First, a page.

It was October 2016, and there was a championship final that few people were talking about. Corinthians, which had resumed its investment in women’s football in a partnership with Audax, would face the traditional São José for the title of the Copa do Brasil. The game would be at José Liberatti, in Osasco, and, at the last minute, I got a ride there.
I went in the car of the captain of Brazil’s first Olympic medal in women’s football, former defender Juliana Cabral. Alongside my adventure partner, Roberta Nina, we went to cover our first championship final at this beginning of the Dibradoras road, accompanying the women on the field. Lu Castro, one of the pioneers in covering the sport, was also with us. Among the major vehicles, only Gabriela Moreira, a reporter for ESPN at the time, was present at the venue.
The stadium was empty. You could count the number of fans present on your fingers. It would be difficult even if it were different, since at that time there was very little talk about women’s football around. People barely knew that there were games, championships, where they took place, which teams were involved, which channel they were shown on (when they were shown).
It was Corinthians’ first title in this new women’s football project, still under the name Corinthians Audax.
Cut to 2022, September 24th. More than 41 thousand people attended the Neo Química Arena, in Itaquera, to watch the final of the Brazilian women’s competition between Corinthians and Internacional. The team from São Paulo was four times champion in view of the South American attendance record for women’s soccer games between clubs. But some characters in this story that began in 2016 are still the same.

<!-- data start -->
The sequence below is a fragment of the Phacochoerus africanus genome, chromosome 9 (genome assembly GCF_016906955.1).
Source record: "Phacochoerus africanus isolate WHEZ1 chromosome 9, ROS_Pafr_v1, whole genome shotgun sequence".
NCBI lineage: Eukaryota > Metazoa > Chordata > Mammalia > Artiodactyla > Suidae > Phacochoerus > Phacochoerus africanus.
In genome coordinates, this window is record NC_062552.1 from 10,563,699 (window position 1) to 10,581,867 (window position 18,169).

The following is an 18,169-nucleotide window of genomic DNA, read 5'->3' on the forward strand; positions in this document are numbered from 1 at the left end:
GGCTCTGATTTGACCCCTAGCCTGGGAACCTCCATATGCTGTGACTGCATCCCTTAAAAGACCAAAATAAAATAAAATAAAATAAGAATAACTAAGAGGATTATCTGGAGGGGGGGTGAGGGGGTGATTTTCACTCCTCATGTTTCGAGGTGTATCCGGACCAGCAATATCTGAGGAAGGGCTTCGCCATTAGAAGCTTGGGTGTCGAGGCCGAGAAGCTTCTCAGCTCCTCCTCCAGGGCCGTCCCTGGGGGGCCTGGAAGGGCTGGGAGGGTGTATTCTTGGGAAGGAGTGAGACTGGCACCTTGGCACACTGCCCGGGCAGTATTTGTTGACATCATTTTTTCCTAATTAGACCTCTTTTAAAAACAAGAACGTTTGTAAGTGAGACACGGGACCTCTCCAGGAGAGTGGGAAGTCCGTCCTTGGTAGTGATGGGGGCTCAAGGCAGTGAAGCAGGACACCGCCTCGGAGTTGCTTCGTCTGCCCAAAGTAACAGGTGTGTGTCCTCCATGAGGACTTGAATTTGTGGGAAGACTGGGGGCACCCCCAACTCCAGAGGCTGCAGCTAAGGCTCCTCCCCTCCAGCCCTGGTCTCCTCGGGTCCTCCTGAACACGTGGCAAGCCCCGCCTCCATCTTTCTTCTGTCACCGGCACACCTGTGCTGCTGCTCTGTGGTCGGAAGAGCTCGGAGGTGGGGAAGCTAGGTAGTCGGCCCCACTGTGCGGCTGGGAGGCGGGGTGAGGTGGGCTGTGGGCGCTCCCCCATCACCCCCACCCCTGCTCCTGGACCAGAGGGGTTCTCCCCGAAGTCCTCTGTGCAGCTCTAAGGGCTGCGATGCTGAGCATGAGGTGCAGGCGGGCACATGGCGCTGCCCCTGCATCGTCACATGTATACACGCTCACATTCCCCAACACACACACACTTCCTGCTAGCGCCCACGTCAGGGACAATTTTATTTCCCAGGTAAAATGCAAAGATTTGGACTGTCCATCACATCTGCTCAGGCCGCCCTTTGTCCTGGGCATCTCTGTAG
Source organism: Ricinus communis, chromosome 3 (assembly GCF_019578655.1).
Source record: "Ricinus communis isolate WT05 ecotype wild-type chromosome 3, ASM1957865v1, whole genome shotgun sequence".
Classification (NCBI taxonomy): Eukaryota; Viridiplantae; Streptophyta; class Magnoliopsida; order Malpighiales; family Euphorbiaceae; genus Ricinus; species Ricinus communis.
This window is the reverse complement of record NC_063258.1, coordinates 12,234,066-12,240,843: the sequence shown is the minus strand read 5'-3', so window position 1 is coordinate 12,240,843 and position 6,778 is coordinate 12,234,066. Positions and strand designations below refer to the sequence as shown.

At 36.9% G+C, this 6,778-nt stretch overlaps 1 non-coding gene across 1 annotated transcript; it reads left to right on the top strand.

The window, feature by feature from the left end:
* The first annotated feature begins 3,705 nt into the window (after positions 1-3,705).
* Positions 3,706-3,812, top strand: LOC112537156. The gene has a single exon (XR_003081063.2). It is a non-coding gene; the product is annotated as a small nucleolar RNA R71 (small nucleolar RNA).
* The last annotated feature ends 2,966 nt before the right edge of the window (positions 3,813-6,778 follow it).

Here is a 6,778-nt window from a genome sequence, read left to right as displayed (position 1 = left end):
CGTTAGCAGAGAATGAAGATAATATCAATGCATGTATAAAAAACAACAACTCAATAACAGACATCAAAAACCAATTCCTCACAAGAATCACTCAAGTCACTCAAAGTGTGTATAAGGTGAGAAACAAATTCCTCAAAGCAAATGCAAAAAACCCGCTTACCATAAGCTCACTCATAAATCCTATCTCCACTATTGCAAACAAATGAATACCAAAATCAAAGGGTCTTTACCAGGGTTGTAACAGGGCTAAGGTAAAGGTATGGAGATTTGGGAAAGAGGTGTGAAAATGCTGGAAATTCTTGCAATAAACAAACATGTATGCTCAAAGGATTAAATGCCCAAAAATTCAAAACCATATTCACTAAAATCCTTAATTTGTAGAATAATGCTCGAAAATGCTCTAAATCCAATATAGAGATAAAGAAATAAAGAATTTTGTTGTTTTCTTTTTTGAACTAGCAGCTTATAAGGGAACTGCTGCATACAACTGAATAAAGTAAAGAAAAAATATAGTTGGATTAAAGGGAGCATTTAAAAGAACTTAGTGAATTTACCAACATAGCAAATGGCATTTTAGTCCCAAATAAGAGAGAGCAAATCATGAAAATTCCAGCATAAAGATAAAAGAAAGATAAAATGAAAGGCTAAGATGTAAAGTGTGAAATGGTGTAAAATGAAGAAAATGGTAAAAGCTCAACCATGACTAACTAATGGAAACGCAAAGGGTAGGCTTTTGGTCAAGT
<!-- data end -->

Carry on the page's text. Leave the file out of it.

Arthur Elias is the coach responsible for a team that has gone down in history as one of the most successful of all time. Cris Gambaré is the director who managed, little by little, to change the perception of Corinthians leaders so that they bet on women’s football.
At the time, Aline Pellegrino was the club’s coordinator and dreamed of one day seeing the stands full for women. Last Saturday, she saw it. As CBF competitions manager, the former captain of the national team was also on the field witnessing the success of what she started to build and in which she never stopped believing.
Corinthians, which had a difficult season full of injuries, changed the team’s tactics in the semifinals (Arthur Elias always has a plan), surprised opponents, had its star player (Gabi Zanotti) play in the sacrifice and showed the collective strength of its squad to win another title.
Internacional made a historic campaign, mixing the experience of veterans like Fabi Simões and Bruna Benites with the talent of youngsters like Duda Sampaio, and reached an unprecedented final. A team of great intensity in the marking and precise in the dead balls.
There were two very high level games that defined the title of a historic Brazilian Championship. The tenth edition of the tournament had an unprecedented final, in two World Cup stages, with audience records broken, an award that finally increased, and a large audience on open and closed TV.
If in 2016 Corinthians won its first title in women’s football with a practically empty stadium and few journalists (mostly independent vehicles) recording the feat, today it reaches its 12th trophy with a packed grandstand and more than 300 accreditation requests to cover the Final.
There is still a lot to evolve. Many still turn up their noses at women’s football. Press professionals even insist on “not knowing how to talk” about it as if it were something from another world, or as if it didn’t have enough relevance to inform themselves about. One day they will find out what they are missing.